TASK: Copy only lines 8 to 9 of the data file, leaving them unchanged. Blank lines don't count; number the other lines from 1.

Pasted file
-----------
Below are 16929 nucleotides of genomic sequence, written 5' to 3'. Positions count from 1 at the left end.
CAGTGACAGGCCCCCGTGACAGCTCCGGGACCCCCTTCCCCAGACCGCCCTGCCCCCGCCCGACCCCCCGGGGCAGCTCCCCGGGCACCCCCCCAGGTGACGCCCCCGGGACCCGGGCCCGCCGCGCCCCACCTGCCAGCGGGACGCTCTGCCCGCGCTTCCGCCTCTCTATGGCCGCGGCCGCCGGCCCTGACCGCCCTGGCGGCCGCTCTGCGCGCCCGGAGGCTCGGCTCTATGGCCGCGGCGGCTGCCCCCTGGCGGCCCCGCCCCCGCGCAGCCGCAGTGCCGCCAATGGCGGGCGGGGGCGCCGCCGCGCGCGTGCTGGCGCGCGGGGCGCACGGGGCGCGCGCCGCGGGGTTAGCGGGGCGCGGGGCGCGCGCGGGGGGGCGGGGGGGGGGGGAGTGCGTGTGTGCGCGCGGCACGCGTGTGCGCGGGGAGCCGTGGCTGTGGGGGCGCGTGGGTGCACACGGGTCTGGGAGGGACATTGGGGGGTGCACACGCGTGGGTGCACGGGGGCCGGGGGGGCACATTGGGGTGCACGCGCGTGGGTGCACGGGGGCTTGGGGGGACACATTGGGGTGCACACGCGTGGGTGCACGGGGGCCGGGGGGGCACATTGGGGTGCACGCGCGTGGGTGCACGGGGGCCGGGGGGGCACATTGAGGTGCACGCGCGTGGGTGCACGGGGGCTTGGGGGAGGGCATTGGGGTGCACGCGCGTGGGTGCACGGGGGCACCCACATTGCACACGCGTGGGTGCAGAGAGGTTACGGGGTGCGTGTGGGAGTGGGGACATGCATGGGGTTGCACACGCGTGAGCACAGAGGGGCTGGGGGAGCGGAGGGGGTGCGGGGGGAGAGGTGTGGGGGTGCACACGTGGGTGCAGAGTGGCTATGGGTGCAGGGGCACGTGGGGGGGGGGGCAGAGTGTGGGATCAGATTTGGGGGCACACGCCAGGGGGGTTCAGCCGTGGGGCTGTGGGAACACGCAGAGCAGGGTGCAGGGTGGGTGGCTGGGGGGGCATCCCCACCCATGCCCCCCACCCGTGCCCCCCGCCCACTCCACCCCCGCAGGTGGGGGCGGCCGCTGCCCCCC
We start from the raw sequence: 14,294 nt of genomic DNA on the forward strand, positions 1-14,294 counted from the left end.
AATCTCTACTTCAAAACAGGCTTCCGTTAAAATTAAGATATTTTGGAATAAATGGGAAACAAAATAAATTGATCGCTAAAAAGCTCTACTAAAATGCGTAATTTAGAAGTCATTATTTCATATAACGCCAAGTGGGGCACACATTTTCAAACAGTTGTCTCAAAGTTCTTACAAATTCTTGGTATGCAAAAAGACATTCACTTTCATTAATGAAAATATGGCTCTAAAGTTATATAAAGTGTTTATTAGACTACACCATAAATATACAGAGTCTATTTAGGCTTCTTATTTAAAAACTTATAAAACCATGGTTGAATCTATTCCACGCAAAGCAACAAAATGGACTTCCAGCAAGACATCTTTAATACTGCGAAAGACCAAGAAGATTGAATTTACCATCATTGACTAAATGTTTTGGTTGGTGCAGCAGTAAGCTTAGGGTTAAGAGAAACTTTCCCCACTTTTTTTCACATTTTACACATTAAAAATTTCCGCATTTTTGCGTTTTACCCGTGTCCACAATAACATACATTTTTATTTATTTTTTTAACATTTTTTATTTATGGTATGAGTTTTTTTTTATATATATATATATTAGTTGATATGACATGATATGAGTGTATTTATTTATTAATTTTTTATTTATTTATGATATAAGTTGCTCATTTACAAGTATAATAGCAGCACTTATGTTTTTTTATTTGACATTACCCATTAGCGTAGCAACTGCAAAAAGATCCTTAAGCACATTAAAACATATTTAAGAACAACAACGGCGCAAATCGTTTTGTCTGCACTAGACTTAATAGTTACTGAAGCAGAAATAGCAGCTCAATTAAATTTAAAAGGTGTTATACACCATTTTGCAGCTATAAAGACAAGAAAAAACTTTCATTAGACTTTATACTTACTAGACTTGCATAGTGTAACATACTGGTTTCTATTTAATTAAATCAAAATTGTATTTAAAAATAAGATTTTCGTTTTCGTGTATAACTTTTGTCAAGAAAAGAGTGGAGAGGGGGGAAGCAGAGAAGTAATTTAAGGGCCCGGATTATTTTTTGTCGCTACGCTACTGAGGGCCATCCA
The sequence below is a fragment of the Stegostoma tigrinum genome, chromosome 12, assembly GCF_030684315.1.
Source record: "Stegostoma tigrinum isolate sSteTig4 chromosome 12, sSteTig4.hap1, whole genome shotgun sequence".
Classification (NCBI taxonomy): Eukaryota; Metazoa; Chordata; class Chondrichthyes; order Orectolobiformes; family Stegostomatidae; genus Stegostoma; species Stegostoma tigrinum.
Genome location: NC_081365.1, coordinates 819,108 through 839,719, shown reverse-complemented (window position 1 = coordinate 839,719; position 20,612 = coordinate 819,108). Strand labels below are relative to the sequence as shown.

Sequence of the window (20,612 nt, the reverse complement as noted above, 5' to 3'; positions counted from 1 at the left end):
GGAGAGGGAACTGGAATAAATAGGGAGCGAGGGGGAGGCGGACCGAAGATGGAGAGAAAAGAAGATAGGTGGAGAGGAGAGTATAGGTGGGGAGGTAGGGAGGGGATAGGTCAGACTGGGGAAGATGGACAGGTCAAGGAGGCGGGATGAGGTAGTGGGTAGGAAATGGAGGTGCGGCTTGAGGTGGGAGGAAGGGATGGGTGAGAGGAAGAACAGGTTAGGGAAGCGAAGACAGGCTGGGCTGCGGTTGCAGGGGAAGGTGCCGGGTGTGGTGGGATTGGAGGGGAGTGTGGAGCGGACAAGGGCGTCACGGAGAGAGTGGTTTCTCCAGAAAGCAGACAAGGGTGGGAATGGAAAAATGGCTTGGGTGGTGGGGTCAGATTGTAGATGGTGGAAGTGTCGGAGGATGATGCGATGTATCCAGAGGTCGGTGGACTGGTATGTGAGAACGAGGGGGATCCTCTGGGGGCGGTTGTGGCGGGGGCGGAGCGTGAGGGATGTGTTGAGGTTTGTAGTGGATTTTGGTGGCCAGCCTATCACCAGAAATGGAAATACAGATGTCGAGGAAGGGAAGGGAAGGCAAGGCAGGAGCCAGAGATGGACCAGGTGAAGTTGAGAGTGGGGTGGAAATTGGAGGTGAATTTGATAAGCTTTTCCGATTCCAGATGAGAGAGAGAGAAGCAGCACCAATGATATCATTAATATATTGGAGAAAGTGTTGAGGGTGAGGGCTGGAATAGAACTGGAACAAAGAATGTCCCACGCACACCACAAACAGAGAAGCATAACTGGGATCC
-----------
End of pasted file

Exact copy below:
Genome location: NC_081365.1, coordinates 819,108 through 839,719, shown reverse-complemented (window position 1 = coordinate 839,719; position 20,612 = coordinate 819,108). Strand labels below are relative to the sequence as shown.

Sequence of the window (20,612 nt, the reverse complement as noted above, 5' to 3'; positions counted from 1 at the left end):